Too Much Love for Indifference
What we are saying is that, yes, Christ got angry and still gets angry, for he is the perfect human, who loves too much to remain indifferent. And this righteous anger reflects his heart, his tender compassion. But because his deepest heart is tender compassion, he is the quickest to get angry and feels anger most furiously—and all without a hint of sin tainting that anger.
His anger can be trusted. For it is an anger that springs from his compassion for you.
The clearest example of Christ’s righteous anger in the Gospels is the death of Lazarus in John 11, where the verb used in verses 33 and 38 to describe Jesus’s inner state is one of profound fury. “Jesus approached the grave of Lazarus, in a state, not of uncontrollable grief, but of irrepressible anger. . . . The emotion which tore his breast and clamored for utterance was just rage.”3 Warfield goes on to consider the role that Lazarus episode plays in John’s Gospel as a whole. Note the way he ties in the heart of Christ:
Inextinguishable fury seizes upon him. . . . It is death that is the object of his wrath, and behind death him who has the power of death, and whom he has come into the world to destroy. Tears of sympathy may fill his eyes, but this is incidental. His soul is held by rage. . . . The raising of Lazarus thus becomes, not an isolated marvel, but . . . a decisive instance and open symbol of Jesus’ conquest of death and hell.
What John does for us . . . is to uncover for us the heart of Jesus, as he wins for us our salvation. Not in cold unconcern, but in flaming wrath against the foe, Jesus smites in our behalf. He has not only saved us from the evils which oppress us; he has felt for and with us in our oppression, and under the impulse of these feelings has wrought out our redemption.4
The Lion and the Lamb
While Christ is a lion to the impenitent, he is a lamb to the penitent—the reduced, the open, the hungry, the desiring, the confessing, the self-effacing. He hates with righteous hatred all that plagues you. Remember that Isaiah 53 speaks of Christ bearing our griefs and carrying our sorrows (Isa. 53:4). He wasn’t only punished in our place, experiencing something we never will (condemnation); he also suffered with us, experiencing what we ourselves do (mistreatment). In your grief, he is grieved. In your distress, he is distressed.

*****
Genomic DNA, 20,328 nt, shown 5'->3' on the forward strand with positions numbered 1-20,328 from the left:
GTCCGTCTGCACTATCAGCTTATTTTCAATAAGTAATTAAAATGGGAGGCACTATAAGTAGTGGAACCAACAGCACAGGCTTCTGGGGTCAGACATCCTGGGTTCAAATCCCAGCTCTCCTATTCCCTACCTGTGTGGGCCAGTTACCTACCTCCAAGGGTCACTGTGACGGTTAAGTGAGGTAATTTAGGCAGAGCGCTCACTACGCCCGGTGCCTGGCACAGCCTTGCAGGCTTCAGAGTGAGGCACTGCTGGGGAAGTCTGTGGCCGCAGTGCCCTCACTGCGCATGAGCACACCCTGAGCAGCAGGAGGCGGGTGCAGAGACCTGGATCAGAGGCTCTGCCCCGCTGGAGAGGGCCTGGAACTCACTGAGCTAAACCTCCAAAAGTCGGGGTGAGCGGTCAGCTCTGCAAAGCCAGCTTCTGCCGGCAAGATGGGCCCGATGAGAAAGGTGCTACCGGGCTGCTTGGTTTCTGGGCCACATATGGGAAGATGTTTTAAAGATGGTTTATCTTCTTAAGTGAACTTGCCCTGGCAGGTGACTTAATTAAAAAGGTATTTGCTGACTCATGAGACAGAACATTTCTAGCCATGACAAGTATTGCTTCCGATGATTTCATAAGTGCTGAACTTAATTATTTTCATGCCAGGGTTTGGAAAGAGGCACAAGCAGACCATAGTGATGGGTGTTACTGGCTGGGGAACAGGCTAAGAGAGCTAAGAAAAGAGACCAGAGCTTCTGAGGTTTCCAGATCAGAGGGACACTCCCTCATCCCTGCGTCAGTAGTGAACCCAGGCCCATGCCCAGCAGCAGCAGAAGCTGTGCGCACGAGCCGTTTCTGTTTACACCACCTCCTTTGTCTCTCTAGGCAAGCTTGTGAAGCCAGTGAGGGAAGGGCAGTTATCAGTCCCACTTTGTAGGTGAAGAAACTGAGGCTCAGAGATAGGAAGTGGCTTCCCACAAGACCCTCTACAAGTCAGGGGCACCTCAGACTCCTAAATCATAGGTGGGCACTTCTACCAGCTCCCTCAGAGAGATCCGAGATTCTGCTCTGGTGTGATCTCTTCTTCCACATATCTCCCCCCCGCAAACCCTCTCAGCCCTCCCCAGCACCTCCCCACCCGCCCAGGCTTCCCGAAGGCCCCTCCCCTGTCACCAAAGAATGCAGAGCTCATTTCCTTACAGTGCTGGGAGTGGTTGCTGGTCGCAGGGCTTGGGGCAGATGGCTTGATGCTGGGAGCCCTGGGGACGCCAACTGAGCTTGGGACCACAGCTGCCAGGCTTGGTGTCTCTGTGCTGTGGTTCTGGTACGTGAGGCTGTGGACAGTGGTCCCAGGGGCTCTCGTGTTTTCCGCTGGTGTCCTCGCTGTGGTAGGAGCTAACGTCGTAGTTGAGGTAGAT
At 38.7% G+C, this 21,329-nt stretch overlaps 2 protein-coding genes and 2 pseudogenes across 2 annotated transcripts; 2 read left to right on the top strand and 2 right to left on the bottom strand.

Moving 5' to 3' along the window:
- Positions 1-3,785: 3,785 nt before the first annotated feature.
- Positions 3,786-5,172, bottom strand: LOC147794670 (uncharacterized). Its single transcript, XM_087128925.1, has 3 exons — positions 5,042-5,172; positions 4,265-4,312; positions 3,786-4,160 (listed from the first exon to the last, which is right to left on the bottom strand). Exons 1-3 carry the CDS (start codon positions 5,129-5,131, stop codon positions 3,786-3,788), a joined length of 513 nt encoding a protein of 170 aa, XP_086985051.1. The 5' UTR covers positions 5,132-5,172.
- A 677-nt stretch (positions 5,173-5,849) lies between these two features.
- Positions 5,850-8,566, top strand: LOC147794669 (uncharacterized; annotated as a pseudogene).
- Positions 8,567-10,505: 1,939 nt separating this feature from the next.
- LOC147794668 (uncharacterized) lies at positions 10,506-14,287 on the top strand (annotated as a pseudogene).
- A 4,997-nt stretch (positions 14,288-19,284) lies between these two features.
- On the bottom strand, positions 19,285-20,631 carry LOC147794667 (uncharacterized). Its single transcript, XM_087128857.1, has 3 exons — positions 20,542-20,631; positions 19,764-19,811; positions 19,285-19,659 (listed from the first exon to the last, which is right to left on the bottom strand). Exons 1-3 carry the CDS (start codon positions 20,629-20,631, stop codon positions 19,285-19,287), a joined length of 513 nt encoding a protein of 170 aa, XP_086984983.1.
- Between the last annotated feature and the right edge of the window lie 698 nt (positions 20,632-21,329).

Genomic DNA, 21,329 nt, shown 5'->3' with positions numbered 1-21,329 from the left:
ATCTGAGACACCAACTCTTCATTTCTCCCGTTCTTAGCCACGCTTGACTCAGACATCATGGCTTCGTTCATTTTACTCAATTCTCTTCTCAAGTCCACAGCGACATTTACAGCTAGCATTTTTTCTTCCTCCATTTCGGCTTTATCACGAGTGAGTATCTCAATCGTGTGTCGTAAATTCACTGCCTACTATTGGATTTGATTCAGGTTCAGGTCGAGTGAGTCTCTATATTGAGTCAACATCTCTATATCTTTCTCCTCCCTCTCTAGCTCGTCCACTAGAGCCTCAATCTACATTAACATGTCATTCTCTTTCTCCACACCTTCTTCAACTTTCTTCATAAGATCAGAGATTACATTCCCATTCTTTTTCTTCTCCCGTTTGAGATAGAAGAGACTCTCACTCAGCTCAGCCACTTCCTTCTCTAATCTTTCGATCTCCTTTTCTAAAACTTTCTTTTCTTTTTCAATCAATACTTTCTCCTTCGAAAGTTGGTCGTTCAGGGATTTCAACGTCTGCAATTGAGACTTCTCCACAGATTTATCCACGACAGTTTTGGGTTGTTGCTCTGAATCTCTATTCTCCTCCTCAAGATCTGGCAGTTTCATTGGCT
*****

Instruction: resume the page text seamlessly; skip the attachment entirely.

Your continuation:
Are you angry today? Let us not be too quick to seek to diffuse that as sinful. After all, the Bible positively orders us to be angry when occasion calls for it (Ps. 4:4; Eph. 4:26). Perhaps you have reason to be angry. Perhaps you have been sinned against, and the only appropriate response is anger. Be comforted by this: Jesus is angry alongside you. He joins you in your anger. Indeed, he is angrier than you could ever be about the wrong done to you. Your just anger is a shadow of his. And his anger, unlike yours, has zero taint of sin in it. As you consider those who have wronged you, let Jesus be angry on your behalf. His anger can be trusted. For it is an anger that springs from his compassion for you. The indignation he felt when he came upon mistreatment of others in the Gospels is the same indignation he feels now in heaven upon mistreatments of you.
In that knowledge, release your debtor and breathe again. Let Christ’s heart for you not only wash you in his compassion but also assure you of his solidarity in rage against all that distresses you, most centrally death and hell.
- B. B. Warfield, The Person and Work of Christ (Oxford, UK: Benediction Classics, 2015), 107.
- Warfield, Person and Work of Christ, 141.
- Warfield, Person and Work of Christ, 115.
- Warfield, Person and Work of Christ, 117. See also the comments of Calvin, explicitly disagreeing with Augustine and proleptically agreeing with Warfield, on the full-throttled humanness of Christ’s emotions in John 11: Calvin, Commentary on the Gospel according to John, 1:439–43.
This article is adapted from Gentle and Lowly: The Heart of Christ for Sinners and Sufferers by Dane C. Ortlund.